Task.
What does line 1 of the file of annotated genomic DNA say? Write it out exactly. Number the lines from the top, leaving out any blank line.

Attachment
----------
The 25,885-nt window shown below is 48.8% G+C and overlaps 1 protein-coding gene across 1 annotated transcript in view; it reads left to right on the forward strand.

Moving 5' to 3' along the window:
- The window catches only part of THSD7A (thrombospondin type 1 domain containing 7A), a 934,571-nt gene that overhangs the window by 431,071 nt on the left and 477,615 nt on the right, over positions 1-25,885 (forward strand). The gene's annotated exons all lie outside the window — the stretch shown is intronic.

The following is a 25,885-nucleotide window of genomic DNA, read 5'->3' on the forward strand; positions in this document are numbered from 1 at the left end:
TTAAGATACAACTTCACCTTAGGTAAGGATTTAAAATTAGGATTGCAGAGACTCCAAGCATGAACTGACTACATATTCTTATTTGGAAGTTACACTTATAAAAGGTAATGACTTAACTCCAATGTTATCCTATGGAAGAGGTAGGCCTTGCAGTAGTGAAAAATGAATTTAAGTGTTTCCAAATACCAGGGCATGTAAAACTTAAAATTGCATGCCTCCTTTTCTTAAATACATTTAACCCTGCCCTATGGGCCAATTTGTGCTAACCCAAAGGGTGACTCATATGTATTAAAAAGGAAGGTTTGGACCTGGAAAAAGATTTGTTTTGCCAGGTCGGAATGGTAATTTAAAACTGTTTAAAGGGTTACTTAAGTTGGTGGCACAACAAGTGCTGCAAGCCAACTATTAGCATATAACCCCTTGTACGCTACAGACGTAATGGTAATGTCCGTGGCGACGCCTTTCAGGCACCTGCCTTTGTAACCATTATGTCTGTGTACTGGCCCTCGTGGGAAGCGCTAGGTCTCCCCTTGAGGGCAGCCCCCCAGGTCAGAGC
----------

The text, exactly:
The 25,885-nt window shown below is 48.8% G+C and overlaps 1 protein-coding gene across 1 annotated transcript in view; it reads left to right on the forward strand.